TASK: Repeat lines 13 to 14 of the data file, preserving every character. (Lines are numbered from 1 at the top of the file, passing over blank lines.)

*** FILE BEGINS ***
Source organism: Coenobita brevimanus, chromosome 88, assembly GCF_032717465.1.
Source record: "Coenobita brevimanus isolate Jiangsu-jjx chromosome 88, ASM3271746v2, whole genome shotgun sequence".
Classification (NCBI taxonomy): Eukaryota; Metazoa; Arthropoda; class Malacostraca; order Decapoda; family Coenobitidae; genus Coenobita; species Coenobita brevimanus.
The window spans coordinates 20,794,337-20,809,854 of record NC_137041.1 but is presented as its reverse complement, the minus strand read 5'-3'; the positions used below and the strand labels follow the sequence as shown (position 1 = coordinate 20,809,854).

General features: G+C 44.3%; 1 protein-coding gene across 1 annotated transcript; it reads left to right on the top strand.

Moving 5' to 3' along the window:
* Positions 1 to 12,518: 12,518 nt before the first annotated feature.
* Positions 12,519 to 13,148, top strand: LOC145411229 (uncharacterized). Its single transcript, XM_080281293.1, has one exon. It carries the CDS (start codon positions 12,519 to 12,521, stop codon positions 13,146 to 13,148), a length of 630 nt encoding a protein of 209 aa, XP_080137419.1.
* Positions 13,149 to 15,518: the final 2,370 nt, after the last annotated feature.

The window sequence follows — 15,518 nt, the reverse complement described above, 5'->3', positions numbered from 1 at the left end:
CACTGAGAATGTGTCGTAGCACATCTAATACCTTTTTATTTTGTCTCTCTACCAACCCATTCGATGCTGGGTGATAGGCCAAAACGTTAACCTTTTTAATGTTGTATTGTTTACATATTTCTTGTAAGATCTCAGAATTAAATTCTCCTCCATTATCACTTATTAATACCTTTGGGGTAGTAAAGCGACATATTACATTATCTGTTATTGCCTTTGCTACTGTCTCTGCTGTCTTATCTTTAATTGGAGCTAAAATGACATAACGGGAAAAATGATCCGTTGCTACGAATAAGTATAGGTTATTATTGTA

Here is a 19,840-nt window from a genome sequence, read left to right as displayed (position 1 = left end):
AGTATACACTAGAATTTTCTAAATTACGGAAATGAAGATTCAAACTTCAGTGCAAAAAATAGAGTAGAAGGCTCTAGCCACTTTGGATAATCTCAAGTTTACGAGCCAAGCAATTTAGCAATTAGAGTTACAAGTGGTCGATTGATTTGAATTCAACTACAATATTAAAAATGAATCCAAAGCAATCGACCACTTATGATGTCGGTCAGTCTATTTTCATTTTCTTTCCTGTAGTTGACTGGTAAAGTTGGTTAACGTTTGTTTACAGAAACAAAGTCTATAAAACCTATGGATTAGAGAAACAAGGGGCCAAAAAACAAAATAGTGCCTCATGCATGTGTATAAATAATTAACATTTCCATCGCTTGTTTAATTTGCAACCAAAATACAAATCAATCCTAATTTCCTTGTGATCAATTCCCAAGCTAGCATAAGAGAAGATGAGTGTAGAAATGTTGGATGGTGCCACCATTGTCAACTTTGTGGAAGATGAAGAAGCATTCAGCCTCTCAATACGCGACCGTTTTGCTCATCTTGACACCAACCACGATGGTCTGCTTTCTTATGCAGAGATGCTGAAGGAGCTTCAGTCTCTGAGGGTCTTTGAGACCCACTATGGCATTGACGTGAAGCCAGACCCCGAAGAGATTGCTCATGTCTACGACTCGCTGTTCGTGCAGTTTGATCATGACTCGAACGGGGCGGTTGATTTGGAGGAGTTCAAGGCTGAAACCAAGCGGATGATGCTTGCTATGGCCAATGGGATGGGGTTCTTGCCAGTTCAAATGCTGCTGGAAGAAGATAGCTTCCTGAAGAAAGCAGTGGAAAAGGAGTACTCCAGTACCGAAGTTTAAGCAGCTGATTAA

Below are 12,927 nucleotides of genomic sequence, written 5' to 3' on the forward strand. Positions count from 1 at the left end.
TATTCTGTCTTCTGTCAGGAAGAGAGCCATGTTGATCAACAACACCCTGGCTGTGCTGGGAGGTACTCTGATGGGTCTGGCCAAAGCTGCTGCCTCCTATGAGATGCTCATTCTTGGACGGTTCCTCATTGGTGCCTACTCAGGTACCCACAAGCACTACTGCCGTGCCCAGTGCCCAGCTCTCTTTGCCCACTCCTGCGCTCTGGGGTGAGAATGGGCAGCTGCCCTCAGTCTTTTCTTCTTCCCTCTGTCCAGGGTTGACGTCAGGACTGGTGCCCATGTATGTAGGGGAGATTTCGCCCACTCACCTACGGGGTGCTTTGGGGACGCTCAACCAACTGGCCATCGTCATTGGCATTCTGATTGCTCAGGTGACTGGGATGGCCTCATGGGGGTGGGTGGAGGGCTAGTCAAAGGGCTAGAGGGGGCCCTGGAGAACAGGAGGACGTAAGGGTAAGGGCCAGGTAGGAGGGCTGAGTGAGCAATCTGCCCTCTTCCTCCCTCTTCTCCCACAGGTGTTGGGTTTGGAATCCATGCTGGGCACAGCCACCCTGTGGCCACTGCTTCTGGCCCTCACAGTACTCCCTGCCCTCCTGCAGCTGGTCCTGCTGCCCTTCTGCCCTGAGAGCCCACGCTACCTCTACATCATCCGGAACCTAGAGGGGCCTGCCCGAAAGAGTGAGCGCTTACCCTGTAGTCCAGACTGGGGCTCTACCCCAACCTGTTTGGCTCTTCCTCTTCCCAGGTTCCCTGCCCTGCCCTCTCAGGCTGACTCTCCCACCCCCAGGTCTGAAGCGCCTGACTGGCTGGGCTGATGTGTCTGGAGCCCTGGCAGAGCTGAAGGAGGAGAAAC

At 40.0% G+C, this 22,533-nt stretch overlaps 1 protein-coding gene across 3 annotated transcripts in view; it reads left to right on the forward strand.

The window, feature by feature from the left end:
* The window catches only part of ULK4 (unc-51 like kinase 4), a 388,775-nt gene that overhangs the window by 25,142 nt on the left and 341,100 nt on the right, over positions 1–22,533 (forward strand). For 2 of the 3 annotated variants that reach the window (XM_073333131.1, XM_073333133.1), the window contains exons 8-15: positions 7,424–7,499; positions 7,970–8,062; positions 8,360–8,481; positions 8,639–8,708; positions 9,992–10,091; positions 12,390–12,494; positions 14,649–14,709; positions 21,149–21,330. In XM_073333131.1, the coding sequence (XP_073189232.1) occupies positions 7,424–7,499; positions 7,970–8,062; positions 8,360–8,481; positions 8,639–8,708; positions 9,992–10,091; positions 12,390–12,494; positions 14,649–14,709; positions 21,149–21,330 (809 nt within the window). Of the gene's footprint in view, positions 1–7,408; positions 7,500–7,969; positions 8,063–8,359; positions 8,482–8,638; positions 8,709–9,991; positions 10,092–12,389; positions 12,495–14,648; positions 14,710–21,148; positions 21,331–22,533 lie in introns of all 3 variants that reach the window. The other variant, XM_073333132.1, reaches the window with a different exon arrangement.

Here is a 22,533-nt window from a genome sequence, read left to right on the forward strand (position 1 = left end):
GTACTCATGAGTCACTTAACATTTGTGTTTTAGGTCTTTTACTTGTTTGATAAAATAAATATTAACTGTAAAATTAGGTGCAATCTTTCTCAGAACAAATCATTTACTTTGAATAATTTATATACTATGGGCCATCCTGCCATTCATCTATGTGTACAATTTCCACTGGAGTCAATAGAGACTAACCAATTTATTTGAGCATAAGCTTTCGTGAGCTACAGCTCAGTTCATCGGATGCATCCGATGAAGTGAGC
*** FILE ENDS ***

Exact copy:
AGTATACACTAGAATTTTCTAAATTACGGAAATGAAGATTCAAACTTCAGTGCAAAAAATAGAGTAGAAGGCTCTAGCCACTTTGGATAATCTCAAGTTTACGAGCCAAGCAATTTAGCAATTAGAGTTACAAGTGGTCGATTGATTTGAATTCAACTACAATATTAAAAATGAATCCAAAGCAATCGACCACTTATGATGTCGGTCAGTCTATTTTCATTTTCTTTCCTGTAGTTGACTGGTAAAGTTGGTTAACGTTTGTTTACAGAAACAAAGTCTATAAAACCTATGGATTAGAGAAACAAGGGGCCAAAAAACAAAATAGTGCCTCATGCATGTGTATAAATAATTAACATTTCCATCGCTTGTTTAATTTGCAACCAAAATACAAATCAATCCTAATTTCCTTGTGATCAATTCCCAAGCTAGCATAAGAGAAGATGAGTGTAGAAATGTTGGATGGTGCCACCATTGTCAACTTTGTGGAAGATGAAGAAGCATTCAGCCTCTCAATACGCGACCGTTTTGCTCATCTTGACACCAACCACGATGGTCTGCTTTCTTATGCAGAGATGCTGAAGGAGCTTCAGTCTCTGAGGGTCTTTGAGACCCACTATGGCATTGACGTGAAGCCAGACCCCGAAGAGATTGCTCATGTCTACGACTCGCTGTTCGTGCAGTTTGATCATGACTCGAACGGGGCGGTTGATTTGGAGGAGTTCAAGGCTGAAACCAAGCGGATGATGCTTGCTATGGCCAATGGGATGGGGTTCTTGCCAGTTCAAATGCTGCTGGAAGAAGATAGCTTCCTGAAGAAAGCAGTGGAAAAGGAGTACTCCAGTACCGAAGTTTAAGCAGCTGATTAA

Below are 12,927 nucleotides of genomic sequence, written 5' to 3' on the forward strand. Positions count from 1 at the left end.